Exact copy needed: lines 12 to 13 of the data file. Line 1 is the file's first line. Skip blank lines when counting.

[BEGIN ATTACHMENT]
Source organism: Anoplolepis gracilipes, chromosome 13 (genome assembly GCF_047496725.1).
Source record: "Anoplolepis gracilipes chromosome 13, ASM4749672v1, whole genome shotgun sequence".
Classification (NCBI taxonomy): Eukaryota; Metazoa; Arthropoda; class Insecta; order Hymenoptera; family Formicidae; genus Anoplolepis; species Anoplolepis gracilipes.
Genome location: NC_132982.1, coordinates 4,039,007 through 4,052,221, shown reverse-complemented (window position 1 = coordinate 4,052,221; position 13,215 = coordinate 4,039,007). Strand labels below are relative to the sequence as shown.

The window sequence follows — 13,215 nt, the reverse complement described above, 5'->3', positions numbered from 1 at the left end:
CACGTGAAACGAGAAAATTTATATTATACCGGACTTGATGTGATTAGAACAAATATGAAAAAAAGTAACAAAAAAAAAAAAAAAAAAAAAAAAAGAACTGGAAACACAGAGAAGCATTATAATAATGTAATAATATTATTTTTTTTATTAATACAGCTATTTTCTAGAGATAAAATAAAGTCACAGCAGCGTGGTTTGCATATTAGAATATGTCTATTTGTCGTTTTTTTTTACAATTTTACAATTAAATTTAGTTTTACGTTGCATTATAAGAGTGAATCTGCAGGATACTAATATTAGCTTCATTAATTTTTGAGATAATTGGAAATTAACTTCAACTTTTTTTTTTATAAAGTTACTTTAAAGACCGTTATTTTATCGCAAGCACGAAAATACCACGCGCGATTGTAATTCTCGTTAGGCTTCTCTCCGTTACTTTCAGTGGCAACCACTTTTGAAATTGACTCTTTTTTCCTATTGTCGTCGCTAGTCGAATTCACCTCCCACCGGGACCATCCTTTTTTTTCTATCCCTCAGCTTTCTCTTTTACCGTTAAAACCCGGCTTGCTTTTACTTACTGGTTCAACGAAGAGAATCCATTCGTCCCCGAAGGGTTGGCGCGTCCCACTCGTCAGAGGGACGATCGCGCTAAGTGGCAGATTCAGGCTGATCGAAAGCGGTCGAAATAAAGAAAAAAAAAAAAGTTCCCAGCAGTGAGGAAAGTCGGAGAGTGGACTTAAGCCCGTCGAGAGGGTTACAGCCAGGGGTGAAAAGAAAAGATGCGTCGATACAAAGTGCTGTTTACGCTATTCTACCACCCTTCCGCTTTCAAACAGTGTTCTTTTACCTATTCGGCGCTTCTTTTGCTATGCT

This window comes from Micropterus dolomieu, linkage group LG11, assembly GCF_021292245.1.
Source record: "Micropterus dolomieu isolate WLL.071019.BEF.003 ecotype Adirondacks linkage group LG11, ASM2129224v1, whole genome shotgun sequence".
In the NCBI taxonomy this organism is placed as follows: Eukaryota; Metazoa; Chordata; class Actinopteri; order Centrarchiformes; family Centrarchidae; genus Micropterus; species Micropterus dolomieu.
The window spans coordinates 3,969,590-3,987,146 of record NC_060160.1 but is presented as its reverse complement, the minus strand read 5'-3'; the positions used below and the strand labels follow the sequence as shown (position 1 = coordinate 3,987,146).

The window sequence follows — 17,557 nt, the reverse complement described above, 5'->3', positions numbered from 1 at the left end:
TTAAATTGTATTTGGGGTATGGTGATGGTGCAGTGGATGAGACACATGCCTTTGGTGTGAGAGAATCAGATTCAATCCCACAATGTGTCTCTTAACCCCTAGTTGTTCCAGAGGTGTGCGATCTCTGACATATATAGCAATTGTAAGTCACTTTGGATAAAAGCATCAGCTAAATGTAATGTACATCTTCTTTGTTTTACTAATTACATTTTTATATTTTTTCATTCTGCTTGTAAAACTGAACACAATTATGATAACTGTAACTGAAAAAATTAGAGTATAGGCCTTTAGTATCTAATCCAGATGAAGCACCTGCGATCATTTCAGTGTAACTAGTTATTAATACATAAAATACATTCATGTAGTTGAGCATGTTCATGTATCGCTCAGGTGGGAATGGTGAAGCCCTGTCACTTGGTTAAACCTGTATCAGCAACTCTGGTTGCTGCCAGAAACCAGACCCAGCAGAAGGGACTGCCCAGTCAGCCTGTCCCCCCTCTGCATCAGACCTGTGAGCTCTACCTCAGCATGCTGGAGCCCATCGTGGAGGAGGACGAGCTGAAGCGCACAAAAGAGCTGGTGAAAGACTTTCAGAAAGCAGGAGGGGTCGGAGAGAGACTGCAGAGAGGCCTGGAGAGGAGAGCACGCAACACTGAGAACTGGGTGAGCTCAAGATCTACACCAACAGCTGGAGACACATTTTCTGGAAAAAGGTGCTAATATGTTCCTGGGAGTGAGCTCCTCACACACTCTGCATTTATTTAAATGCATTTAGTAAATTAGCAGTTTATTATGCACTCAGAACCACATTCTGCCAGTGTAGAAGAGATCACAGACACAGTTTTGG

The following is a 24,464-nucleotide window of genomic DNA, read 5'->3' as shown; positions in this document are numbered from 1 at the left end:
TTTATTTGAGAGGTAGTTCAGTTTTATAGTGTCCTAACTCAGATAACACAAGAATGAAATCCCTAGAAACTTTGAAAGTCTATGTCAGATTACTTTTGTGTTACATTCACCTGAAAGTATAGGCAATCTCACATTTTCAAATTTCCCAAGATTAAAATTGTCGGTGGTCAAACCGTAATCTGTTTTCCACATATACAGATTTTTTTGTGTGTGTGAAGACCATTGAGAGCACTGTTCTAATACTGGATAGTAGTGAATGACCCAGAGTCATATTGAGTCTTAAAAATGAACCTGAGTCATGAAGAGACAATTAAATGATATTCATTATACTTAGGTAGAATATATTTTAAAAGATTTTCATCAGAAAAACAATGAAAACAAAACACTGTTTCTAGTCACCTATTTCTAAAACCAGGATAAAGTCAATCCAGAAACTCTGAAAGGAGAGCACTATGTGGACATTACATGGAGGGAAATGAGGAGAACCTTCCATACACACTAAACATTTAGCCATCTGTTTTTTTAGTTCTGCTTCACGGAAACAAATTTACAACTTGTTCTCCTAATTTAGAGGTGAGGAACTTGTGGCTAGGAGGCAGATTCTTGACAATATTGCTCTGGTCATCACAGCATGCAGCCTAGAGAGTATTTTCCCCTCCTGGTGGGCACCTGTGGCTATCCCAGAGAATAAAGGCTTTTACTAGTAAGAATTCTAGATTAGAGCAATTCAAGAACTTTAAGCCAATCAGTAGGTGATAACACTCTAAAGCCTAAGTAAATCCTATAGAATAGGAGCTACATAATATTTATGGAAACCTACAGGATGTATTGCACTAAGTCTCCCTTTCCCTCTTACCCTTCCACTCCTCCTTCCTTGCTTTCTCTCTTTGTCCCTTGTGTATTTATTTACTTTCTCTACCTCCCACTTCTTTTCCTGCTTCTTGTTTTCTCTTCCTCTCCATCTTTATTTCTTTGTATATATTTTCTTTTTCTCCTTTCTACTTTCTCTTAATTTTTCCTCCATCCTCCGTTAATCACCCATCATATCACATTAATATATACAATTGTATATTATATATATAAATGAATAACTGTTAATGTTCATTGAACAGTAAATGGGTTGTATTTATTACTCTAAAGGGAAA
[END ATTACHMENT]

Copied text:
TTAAATTGTATTTGGGGTATGGTGATGGTGCAGTGGATGAGACACATGCCTTTGGTGTGAGAGAATCAGATTCAATCCCACAATGTGTCTCTTAACCCCTAGTTGTTCCAGAGGTGTGCGATCTCTGACATATATAGCAATTGTAAGTCACTTTGGATAAAAGCATCAGCTAAATGTAATGTACATCTTCTTTGTTTTACTAATTACATTTTTATATTTTTTCATTCTGCTTGTAAAACTGAACACAATTATGATAACTGTAACTGAAAAAATTAGAGTATAGGCCTTTAGTATCTAATCCAGATGAAGCACCTGCGATCATTTCAGTGTAACTAGTTATTAATACATAAAATACATTCATGTAGTTGAGCATGTTCATGTATCGCTCAGGTGGGAATGGTGAAGCCCTGTCACTTGGTTAAACCTGTATCAGCAACTCTGGTTGCTGCCAGAAACCAGACCCAGCAGAAGGGACTGCCCAGTCAGCCTGTCCCCCCTCTGCATCAGACCTGTGAGCTCTACCTCAGCATGCTGGAGCCCATCGTGGAGGAGGACGAGCTGAAGCGCACAAAAGAGCTGGTGAAAGACTTTCAGAAAGCAGGAGGGGTCGGAGAGAGACTGCAGAGAGGCCTGGAGAGGAGAGCACGCAACACTGAGAACTGGGTGAGCTCAAGATCTACACCAACAGCTGGAGACACATTTTCTGGAAAAAGGTGCTAATATGTTCCTGGGAGTGAGCTCCTCACACACTCTGCATTTATTTAAATGCATTTAGTAAATTAGCAGTTTATTATGCACTCAGAACCACATTCTGCCAGTGTAGAAGAGATCACAGACACAGTTTTGG

The following is a 24,464-nucleotide window of genomic DNA, read 5'->3' as shown; positions in this document are numbered from 1 at the left end: